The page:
How to Test a Circuit BreakerCircuit breakers regulate the flow of electricity through your home. They’re safety devices, designed to trip when your internal wiring experiences an unexpected surge of electricity, which can damage equipment and appliances, or even start a fire. Every room in your house is connected to a separate breaker. When one trips, power’s cut to whichever room it controls. Resetting the breaker is normally enough to restore power, but not always. When power doesn’t return, a faulty circuit breaker may be to blame. Determining whether your circuit breaker is working properly is surprisingly easy. Homeowners don’t even need professional help, though they may want it nonetheless. For anyone unfamiliar with electrical systems, here is how to test a circuit breaker.

Safety Precautions

You should always be cautious when working with electricity. Before testing a circuit breaker, follow a few basic safety measures to minimize risk to yourself and your home.

  • Unplug all devices and appliances connected to the circuit. This prevents them from being damaged in the event of a sudden power surge when you restore electricity.
  • Wear rubber soled shoes and insulated gloves. Rubber is a natural insulator, so it won’t conduct electricity. If you accidentally touch a live wire, rubber gloves and rubber soles will protect you from shock.
  • Check for water around the breaker box. Water is an excellent conductor of electricity, so always make sure the breaker box components are dry and that there’s no excess moisture on the walls or floor nearby. It’s unlikely you’ll find any, but it’s better to be safe than sorry.

How to Test a Circuit Breaker

Before you start, make certain the test is necessary. Shut the breaker off then on again. Sometimes resetting it is enough to solve the problem. If power doesn’t return, you’ll need to determine whether the breaker is the issue. Testing it requires only a few pieces of equipment. Besides your protective clothing, you’ll also need a screwdriver and multimeter, a test tool that allows you to measure two or more electrical values. You can purchase one at most major hardware stores.

After gathering your equipment and identifying which circuit you want to test (every circuit in your breaker box should be labeled, indicating which part of the house it’s connected to), unscrew the frame around the breakers and expose the wires underneath. Next, get out your multimeter and switch it to “VOLTS AC.” The other setting, “VOLTS DC,” is designed to test batteries.

Multimeters have two prongs. The black one is neutral. It doesn’t carry any electrical voltage and plugs into common ports. The red one tests voltage, resistance, and frequency. It plugs into the port for the unit you’re measuring. Place the red prong against the terminal screw, attached to the wire running into the breaker, and place the black prong against the ground screw, the metal bar on the right side of the breaker box. If the breaker is functioning, the meter should read 120 or 240 volts, the standard current for a residential electrical circuit. A reading lower or higher means the circuit breaker is defective.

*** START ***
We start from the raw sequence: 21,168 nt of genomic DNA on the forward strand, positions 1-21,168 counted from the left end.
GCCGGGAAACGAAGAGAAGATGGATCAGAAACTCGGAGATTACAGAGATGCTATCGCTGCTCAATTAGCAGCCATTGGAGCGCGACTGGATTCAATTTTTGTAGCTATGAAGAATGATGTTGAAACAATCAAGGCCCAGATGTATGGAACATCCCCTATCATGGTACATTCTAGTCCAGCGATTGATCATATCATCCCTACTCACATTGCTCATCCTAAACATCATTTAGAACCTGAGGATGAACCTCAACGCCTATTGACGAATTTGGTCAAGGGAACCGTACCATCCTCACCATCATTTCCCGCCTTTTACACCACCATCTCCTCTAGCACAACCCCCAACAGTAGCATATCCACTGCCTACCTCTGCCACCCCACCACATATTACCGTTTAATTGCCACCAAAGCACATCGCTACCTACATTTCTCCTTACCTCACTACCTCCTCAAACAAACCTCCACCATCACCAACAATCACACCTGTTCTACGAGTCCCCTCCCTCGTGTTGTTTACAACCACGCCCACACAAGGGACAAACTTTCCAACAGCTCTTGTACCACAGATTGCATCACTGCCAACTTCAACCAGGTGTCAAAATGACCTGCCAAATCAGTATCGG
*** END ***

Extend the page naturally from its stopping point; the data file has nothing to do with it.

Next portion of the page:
Test for Continuity

Only a closed, complete circuit can create a constant and uninterrupted flow of electricity, also known as continuity. Testing for continuity tells you whether the breaker is conducting electricity the way it was designed. To test continuity, first set your multimeter to “OHM” (Ω) and deactivate the circuit. Place the red prong on the screw terminal and the black prong on the output terminal.

The meter will send a small electrical signal through the circuit. If it’s closed, you’ll hear a beep. If it’s open, you won’t hear anything. Open circuits aren’t dangerous, but they’re effectively dead. This could be the result of a broken wire, loose connections, or poor installation. Regardless, you’ll need to bring in a professional to either repair the circuit or replace it.

Save on Electrical Repairs with Agway

Your circuit breakers and internal wiring play a central role in the life of your home. Unfortunately, like everything else in your house, they’re vulnerable to wear and tear. Repairing faulty electrical equipment can be expensive and home insurance won’t cover the cost. But Agway’s EnergyGuardTM Program will.

EnergyGuardTM protects your heating, cooling, and electrical systems* from damage caused by frequent use. When the need for repair occurs, our customers don’t waste time searching for a qualified technician. We maintain a network of local contractors and will send the first available one to your home as fast as possible. There are no deductibles or service fees. We pay for the visit and the cost of all covered parts. Don’t let an unexpected problem upset your budget. Sign up and start enjoying the benefits of EnergyGuardTM today!

*Coverage depends on the commodity purchased.